Warsaw takes over Russia-built compound to give to Ukraine

Soviet-era and Russian compound in Warsaw, Poland
The tall apartment blocks were built in Warsaw in the 1970s.
(Czarek Sokolowski / Associated Press)

A disputed compound in the Polish capital of Warsaw administered by Russia’s diplomatic mission is being taken over by the city and will be made available to the Ukrainian community, the mayor said Monday.

Mayor Rafal Trzaskowski was at the site early Monday and said a bailiff had entered the two apparently empty, fenced buildings, nicknamed “Spyville” by Warsaw residents, to check on their condition and to mark them as seized by the city.

Trzaskowski said Warsaw was getting back the compound “unlawfully” occupied by Russia. Last month he said Russia’s Feb. 24 invasion of Ukraine added urgency to the decades-long procedure.


“It is very symbolic that we are closing this procedure of many years now, at the time of Russia’s aggression” against Ukraine, Trzaskowski said on Twitter.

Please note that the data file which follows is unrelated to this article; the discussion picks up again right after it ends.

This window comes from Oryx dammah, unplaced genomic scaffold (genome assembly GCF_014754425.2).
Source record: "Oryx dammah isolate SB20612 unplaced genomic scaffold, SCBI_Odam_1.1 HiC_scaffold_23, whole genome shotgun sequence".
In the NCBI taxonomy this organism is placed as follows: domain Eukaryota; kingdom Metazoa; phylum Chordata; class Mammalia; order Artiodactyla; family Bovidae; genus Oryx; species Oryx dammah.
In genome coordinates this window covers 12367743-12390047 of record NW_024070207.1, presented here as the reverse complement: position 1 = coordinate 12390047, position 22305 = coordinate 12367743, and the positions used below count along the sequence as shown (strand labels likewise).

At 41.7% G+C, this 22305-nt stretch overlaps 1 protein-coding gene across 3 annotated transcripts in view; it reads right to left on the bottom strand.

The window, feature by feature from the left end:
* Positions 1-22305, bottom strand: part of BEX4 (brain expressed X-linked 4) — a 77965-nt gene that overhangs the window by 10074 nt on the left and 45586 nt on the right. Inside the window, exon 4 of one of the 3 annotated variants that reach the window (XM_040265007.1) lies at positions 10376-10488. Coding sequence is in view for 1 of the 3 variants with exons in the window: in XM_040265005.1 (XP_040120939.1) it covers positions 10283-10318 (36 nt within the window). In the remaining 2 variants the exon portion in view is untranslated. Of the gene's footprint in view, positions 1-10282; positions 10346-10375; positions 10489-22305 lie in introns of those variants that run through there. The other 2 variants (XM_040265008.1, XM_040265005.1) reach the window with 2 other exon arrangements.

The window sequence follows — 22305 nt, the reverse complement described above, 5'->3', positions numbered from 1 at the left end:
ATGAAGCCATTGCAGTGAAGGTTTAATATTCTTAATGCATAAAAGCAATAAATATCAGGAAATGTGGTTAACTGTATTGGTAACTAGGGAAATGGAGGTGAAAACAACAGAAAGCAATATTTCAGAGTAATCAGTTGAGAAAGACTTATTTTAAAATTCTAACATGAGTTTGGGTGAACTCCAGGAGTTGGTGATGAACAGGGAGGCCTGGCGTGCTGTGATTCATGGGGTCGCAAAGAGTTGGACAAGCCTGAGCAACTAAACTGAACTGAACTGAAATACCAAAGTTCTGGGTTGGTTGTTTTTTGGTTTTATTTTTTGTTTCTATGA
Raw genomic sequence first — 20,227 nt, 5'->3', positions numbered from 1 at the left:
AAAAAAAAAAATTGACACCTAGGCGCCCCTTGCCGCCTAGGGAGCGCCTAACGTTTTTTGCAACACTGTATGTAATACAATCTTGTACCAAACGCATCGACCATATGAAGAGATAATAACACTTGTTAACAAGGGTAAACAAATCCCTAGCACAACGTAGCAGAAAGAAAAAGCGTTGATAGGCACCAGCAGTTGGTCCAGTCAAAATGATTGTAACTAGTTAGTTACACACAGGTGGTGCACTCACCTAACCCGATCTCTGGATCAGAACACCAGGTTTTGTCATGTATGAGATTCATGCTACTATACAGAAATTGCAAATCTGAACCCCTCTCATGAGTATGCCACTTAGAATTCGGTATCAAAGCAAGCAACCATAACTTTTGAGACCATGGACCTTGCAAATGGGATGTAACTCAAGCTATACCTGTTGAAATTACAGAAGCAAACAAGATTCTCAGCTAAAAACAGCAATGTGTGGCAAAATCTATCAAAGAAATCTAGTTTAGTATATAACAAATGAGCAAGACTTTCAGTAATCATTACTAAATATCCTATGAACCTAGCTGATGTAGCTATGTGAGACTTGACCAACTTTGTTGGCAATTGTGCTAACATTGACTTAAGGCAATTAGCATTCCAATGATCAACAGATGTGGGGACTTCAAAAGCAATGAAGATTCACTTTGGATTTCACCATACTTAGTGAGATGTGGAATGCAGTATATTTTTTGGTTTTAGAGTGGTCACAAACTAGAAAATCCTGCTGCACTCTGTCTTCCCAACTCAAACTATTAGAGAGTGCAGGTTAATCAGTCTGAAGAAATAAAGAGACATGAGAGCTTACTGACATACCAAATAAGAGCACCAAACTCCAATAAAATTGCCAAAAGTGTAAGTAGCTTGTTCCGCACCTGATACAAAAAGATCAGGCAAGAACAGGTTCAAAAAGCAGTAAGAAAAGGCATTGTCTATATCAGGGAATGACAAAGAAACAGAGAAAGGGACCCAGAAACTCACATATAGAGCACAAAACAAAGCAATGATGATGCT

Ukraine’s ambassador, Andrii Deshchytsia, told Poland’s state news agency PAP that Ukraine will file to lease the compound, which could be used for a school or a Ukrainian culture center.

One of Trzaskowski’s proposals for the 100-odd apartments there is to accommodate war refugees from Ukraine. More than 2.6 million of them have crossed into Poland since the Russian invasion began.

Photos from the inside the buildings were published later Monday by the news portal. They showed peeling paint, broken glass on the floor and torn-out flooring.

Russia’s Embassy, which had the tall apartment blocks built in the 1970s on land obtained from the city, has been refusing court orders to pay to lease the land or hand it over.

Once busy, the buildings became empty in the 1990s, after Poland shed its communist rule and Soviet Union’s dominance in 1989, and after the Soviet Union itself dissolved in 1991.


Ever since, Poland has been saying that the contract for the lease of the plot of land had expired and demanded that it be returned. But its gates remained closed and guarded.

Russia’s diplomatic and business missions have much more property in Poland than Poland has in Russia, which is in violation of reciprocity rules, according to Poland’s Foreign Ministry.